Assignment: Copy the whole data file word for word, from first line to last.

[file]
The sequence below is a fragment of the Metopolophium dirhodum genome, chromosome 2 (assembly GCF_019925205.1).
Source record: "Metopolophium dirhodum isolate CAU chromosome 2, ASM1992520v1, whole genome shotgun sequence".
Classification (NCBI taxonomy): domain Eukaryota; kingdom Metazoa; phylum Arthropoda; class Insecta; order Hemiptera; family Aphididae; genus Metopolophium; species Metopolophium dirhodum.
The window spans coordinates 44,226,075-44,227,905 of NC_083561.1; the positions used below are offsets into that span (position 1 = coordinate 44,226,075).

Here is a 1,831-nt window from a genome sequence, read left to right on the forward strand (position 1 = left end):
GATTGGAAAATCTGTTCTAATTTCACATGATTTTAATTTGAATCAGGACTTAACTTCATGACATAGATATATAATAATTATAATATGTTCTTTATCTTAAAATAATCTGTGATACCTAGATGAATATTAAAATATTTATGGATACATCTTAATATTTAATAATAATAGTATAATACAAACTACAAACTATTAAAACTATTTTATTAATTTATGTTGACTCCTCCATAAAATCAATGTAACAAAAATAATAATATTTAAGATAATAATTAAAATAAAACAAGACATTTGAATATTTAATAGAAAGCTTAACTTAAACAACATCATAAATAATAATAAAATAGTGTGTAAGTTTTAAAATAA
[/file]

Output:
The sequence below is a fragment of the Metopolophium dirhodum genome, chromosome 2 (assembly GCF_019925205.1).
Source record: "Metopolophium dirhodum isolate CAU chromosome 2, ASM1992520v1, whole genome shotgun sequence".
Classification (NCBI taxonomy): domain Eukaryota; kingdom Metazoa; phylum Arthropoda; class Insecta; order Hemiptera; family Aphididae; genus Metopolophium; species Metopolophium dirhodum.
The window spans coordinates 44,226,075-44,227,905 of NC_083561.1; the positions used below are offsets into that span (position 1 = coordinate 44,226,075).

Here is a 1,831-nt window from a genome sequence, read left to right on the forward strand (position 1 = left end):
GATTGGAAAATCTGTTCTAATTTCACATGATTTTAATTTGAATCAGGACTTAACTTCATGACATAGATATATAATAATTATAATATGTTCTTTATCTTAAAATAATCTGTGATACCTAGATGAATATTAAAATATTTATGGATACATCTTAATATTTAATAATAATAGTATAATACAAACTACAAACTATTAAAACTATTTTATTAATTTATGTTGACTCCTCCATAAAATCAATGTAACAAAAATAATAATATTTAAGATAATAATTAAAATAAAACAAGACATTTGAATATTTAATAGAAAGCTTAACTTAAACAACATCATAAATAATAATAAAATAGTGTGTAAGTTTTAAAATAA